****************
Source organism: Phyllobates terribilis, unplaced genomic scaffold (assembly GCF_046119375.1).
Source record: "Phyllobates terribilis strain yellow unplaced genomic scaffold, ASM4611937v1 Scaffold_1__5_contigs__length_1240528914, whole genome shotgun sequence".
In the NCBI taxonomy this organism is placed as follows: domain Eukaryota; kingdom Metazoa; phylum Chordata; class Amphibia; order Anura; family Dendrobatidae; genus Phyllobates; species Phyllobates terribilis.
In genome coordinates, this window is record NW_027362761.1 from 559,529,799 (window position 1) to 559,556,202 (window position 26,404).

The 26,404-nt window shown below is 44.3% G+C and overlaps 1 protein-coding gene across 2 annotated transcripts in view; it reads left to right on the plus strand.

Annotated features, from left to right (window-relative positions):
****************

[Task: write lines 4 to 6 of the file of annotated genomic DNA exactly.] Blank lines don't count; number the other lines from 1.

In genome coordinates, this window is record NW_027362761.1 from 559,529,799 (window position 1) to 559,556,202 (window position 26,404).

The 26,404-nt window shown below is 44.3% G+C and overlaps 1 protein-coding gene across 2 annotated transcripts in view; it reads left to right on the plus strand.

Annotated features, from left to right (window-relative positions):